This is one of three movies on this list (the other two are YellowBrickRoad and Toad Road) that I imagine would be pretty divisive if this list were anything but a record of the horror movies that have pleased me. I Can See You is a strange indie film about a group of marketers who retreat to the woods for a few days seeking inspiration for a campaign meant to green-wash the company they work for. Our main character, Ben Richards, has more to worry about than this task, though, as his imagination is being invaded by dreams and hallucinations of an increasingly disturbing tone. When two members of his group go missing in the forest and photos Ben finds of them seem to suggest foul play, things take an even darker turn.
Towards the end of the movie is quite possibly the weirdest interjected scene I’ve experienced in a movie. If you watch I Can See You, you will immediately know the scene I’m talking about. Reznick is clearly working in the Lynchian vein, but there’s something unique here and I wish he would be given the opportunity to make another movie. Don’t expect to understand what goes down in this film, not completely at any rate. I sure didn’t, but still think of it quite a bit.
Aharon Keshales and Navot Papushado
In this movie, the first horror movie to come out of Israel, a brother and sister on the run for reasons that will only become clear with time run into a serial killer deep in the woods. As they struggle with this killer, other people arrive at the scene, tourists and explorers. What looks like it’s shaping up to be a standard slasher takes a very surprising left turn in the first act of the movie, and what follows proves to be a darker, funnier, and weirdly more tragic story than what we were expecting.
Misunderstandings, accidents, and cross-wired motives prove to be just as deadly as any wild-eyed mass murderer, and it’s hard not seeing the film as saying something complex of the state of affairs in that region of the world, not to mention to be pointing toward a deep flaw in human nature. A little word of warning: there is a scene of sexual assault, and though it is interrupted in a satisfying way, it still may prove upsetting for those triggered by such material.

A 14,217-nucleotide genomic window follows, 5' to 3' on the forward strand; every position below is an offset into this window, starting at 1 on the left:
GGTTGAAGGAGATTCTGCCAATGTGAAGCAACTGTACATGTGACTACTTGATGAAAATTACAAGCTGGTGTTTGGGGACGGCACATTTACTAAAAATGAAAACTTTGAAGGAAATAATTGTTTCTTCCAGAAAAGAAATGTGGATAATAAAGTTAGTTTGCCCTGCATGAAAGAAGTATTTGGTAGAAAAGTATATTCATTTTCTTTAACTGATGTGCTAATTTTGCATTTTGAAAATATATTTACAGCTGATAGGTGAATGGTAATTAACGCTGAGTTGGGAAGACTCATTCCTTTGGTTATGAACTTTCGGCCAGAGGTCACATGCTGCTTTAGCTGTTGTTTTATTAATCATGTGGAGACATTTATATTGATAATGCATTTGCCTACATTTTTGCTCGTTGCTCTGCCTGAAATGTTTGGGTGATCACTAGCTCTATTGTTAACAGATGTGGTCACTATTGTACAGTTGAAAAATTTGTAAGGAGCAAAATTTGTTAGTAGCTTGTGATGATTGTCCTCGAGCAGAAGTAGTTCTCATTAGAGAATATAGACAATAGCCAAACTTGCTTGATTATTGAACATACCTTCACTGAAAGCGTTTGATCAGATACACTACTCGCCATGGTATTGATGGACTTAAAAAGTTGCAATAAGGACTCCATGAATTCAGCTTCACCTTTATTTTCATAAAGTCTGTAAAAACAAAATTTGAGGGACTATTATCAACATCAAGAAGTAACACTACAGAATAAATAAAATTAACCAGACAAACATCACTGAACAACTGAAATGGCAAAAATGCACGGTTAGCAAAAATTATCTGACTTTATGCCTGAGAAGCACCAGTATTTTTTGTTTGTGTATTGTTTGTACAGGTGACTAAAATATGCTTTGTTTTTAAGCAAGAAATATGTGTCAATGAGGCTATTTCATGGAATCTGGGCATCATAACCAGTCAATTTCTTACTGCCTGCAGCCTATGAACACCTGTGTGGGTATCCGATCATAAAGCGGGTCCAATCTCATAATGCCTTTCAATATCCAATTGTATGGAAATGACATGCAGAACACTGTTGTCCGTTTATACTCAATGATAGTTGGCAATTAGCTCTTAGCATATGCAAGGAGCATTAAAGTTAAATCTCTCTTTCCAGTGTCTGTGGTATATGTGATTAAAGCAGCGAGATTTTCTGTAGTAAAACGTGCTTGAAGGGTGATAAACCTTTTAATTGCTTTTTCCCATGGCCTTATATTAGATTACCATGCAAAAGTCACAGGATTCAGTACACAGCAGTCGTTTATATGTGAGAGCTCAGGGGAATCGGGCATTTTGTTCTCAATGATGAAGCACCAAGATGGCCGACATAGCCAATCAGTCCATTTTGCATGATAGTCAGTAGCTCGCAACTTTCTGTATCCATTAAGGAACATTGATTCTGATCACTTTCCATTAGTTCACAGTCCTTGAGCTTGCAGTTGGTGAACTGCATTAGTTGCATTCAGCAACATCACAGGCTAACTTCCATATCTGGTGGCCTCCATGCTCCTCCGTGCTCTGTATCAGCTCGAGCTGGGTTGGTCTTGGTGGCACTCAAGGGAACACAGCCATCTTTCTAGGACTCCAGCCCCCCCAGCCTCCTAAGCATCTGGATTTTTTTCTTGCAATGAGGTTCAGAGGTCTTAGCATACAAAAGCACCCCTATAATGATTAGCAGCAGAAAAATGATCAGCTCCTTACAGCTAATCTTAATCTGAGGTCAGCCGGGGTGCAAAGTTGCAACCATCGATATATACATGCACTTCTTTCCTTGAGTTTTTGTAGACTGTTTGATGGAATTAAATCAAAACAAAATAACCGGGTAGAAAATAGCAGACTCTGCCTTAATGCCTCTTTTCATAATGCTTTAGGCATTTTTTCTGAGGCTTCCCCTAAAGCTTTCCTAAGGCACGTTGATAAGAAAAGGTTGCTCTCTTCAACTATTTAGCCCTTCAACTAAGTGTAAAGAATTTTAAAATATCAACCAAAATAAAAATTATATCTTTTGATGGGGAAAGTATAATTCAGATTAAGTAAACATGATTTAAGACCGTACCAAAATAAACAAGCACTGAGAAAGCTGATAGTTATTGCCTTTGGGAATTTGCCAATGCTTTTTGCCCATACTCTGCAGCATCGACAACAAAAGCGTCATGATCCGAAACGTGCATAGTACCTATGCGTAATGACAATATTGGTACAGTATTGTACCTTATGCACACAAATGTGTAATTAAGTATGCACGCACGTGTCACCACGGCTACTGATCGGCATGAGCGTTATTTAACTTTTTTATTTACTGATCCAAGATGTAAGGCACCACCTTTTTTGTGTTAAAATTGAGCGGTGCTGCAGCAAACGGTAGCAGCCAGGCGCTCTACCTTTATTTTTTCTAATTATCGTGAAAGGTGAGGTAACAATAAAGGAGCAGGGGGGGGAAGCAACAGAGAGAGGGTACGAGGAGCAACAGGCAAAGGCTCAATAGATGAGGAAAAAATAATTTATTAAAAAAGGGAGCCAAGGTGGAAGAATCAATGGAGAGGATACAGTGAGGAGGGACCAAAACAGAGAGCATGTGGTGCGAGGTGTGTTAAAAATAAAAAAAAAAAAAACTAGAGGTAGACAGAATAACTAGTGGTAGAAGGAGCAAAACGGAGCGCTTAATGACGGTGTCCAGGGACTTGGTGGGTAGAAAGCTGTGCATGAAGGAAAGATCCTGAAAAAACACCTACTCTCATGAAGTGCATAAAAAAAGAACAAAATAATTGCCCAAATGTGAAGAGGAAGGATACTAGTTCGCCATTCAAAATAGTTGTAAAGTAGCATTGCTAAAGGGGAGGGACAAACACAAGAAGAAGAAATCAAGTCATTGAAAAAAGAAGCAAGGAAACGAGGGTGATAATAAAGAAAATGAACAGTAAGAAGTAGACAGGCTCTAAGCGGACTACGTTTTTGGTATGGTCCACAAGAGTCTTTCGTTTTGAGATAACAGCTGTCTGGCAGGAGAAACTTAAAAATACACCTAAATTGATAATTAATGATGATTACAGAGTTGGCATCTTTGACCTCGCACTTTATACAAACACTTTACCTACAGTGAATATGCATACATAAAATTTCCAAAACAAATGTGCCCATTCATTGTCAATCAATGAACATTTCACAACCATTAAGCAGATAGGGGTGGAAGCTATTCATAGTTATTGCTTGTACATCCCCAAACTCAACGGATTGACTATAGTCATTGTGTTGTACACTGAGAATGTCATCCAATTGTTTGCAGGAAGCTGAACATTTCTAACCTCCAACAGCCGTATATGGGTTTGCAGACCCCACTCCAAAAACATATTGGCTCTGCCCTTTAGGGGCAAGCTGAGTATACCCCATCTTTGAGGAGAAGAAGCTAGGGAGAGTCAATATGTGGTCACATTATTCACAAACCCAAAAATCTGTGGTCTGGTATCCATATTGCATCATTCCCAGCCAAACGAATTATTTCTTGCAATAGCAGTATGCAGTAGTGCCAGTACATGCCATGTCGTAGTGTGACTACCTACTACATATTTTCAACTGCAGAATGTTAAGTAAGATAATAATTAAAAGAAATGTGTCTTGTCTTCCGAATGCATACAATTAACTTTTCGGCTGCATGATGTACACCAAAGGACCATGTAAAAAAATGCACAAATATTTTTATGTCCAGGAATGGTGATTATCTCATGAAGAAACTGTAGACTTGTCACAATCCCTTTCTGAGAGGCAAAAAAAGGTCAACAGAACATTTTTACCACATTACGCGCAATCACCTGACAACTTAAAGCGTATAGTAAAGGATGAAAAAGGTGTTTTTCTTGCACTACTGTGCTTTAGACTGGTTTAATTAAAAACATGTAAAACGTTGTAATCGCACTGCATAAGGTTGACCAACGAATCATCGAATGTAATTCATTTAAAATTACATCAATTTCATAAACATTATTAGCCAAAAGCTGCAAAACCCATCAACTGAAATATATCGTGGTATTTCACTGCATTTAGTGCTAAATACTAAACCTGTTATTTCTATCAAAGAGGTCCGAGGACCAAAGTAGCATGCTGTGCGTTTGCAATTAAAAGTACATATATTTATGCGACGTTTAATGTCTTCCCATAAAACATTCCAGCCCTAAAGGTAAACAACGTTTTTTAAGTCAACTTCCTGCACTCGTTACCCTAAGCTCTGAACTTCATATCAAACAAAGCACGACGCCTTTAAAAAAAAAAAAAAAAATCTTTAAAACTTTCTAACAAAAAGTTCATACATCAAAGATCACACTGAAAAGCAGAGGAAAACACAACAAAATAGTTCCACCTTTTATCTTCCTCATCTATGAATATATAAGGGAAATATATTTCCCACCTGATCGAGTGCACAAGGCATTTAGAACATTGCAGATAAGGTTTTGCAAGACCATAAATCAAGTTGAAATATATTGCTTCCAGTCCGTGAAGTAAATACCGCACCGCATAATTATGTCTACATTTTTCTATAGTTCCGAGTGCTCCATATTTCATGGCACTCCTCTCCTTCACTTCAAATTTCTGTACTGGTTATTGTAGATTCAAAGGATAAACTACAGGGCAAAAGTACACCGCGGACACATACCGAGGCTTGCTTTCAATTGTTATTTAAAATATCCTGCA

Jesse Holland and Andy Mitton
Be forewarned: YellowBrickRoad, despite a deceptively straightforward setup proves by its end to have little interest in revealing its secrets. The movie begins by telling us about the town of Friar. In 1940, the citizens of Friar left their town en masse after a showing of The Wizard of Oz and marched off into the wilderness with only the clothes they were wearing. Of the nearly 600 people who left, roughly half were later found dead either of exposure or of violent murder, while the other 272 townsfolk were never found at all. The government then hid the location of the trailhead they took. In the present, a documentarian decides to crack this story wide open, having found the location of this path.
When he and his crew head into the woods, they begin hearing old-timey music being broadcast from some unseen source. Their navigational equipment fails and tempers begin to flare. Then, a shocking act of violence splinters the group. What follows will scare some viewers, frustrate some, and intrigue the rest. Honestly, I’ve felt all three responses to this film, and still, I go back to it, sure that this time I will understand what lies at the end of this yellow brick road.
Toad Road (2013)
Where I Can See You and YellowBrickRoad confound many viewers with dreamlike logic and disturbing set-pieces, in Toad Road it’s the realism of the movie’s characters that will either irritate you or draw you further in. That and an ending that forces you to fill in the blanks in a way that I found to be authentically creepy. Toad Road is certainly the grimmest movie on this list, in no small part because the theme it tracks is addiction and the terrible places it can take you. Briefly, James is a wastrel, spending his time with his fellow slackers getting drunk, high, and in engaging in self-destructive behavior. Then, he meets Sara, a college student new to the world of drugs.